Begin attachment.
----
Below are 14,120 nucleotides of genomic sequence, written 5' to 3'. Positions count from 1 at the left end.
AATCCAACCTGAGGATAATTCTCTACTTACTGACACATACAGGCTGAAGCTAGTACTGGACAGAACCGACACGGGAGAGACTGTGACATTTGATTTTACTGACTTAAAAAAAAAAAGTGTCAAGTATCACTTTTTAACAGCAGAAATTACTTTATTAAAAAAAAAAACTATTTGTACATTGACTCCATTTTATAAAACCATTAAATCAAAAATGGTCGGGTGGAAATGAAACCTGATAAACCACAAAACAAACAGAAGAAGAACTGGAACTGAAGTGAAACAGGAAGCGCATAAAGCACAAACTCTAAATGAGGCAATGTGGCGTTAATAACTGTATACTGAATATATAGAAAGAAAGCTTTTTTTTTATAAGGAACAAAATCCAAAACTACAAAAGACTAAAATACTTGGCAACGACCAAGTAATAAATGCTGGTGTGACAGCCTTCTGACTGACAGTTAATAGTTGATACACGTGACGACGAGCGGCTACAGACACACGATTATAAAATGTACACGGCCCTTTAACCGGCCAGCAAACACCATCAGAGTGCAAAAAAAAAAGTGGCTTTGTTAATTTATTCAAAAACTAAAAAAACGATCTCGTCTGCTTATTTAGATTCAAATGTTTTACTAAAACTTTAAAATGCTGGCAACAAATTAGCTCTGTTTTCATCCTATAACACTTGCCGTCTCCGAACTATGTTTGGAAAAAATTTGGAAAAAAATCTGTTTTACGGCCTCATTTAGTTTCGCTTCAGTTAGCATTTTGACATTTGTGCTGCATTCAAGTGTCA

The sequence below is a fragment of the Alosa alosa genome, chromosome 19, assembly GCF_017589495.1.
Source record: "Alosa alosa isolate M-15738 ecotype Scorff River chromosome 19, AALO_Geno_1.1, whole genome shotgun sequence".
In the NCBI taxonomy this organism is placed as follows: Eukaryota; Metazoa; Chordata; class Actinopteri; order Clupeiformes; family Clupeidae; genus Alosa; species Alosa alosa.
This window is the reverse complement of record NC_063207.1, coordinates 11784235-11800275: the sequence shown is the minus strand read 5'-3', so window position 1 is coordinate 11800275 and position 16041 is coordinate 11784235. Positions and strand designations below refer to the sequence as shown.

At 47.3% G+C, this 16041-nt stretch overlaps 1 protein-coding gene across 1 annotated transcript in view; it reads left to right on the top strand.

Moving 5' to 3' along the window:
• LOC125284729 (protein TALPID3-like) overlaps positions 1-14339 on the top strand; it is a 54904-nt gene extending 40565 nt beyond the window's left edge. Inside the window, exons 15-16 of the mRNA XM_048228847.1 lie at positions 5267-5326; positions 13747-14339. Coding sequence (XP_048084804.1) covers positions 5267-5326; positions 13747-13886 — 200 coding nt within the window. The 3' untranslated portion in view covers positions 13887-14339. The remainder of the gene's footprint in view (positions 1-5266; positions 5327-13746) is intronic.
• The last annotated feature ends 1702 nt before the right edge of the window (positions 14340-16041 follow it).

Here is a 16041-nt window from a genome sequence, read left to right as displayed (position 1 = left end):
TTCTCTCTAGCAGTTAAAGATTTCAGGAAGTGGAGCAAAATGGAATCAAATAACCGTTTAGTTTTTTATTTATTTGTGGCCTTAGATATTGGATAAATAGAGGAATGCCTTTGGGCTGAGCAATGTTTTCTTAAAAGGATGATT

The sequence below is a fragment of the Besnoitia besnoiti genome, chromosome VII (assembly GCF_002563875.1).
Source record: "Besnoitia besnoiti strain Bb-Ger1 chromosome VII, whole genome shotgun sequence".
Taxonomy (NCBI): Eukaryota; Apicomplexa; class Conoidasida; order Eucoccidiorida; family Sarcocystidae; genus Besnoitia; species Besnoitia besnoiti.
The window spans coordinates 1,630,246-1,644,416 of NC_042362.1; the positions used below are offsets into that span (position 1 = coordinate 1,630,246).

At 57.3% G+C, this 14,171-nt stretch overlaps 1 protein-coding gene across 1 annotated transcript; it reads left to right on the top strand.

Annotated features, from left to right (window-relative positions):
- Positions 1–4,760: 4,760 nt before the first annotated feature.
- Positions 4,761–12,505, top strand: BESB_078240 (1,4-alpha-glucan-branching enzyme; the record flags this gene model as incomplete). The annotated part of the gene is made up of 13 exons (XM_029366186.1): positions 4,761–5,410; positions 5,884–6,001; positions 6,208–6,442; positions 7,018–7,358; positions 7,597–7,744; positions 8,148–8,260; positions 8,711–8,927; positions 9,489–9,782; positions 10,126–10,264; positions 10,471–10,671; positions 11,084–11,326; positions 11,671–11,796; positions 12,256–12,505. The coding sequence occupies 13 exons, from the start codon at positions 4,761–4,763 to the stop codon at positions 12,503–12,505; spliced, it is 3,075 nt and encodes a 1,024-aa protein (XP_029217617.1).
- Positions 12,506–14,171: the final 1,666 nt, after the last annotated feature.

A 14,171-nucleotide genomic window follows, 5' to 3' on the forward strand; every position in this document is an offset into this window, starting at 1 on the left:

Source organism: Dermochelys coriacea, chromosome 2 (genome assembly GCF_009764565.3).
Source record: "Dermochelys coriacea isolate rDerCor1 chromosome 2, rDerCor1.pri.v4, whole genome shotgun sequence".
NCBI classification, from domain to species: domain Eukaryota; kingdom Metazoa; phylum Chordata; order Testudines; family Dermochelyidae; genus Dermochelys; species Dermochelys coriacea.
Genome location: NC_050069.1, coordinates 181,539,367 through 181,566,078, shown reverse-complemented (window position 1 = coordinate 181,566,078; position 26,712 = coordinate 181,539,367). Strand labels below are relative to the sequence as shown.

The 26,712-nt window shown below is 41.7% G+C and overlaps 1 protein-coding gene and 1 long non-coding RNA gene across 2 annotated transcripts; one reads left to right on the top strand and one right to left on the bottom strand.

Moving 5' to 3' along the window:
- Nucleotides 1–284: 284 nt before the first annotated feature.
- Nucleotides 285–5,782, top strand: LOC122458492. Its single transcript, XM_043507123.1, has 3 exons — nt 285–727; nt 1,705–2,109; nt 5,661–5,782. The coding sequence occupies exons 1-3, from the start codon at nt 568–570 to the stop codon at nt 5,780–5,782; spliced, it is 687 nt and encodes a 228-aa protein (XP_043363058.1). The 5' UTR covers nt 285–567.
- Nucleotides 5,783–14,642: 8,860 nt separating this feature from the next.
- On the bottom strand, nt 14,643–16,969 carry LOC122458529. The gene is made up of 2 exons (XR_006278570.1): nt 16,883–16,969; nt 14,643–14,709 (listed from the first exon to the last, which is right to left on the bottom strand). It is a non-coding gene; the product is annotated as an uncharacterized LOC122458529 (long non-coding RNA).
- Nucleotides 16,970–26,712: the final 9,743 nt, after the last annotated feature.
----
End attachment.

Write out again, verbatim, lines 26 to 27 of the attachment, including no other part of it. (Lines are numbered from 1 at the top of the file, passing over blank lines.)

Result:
Genome location: NC_050069.1, coordinates 181,539,367 through 181,566,078, shown reverse-complemented (window position 1 = coordinate 181,566,078; position 26,712 = coordinate 181,539,367). Strand labels below are relative to the sequence as shown.

The 26,712-nt window shown below is 41.7% G+C and overlaps 1 protein-coding gene and 1 long non-coding RNA gene across 2 annotated transcripts; one reads left to right on the top strand and one right to left on the bottom strand.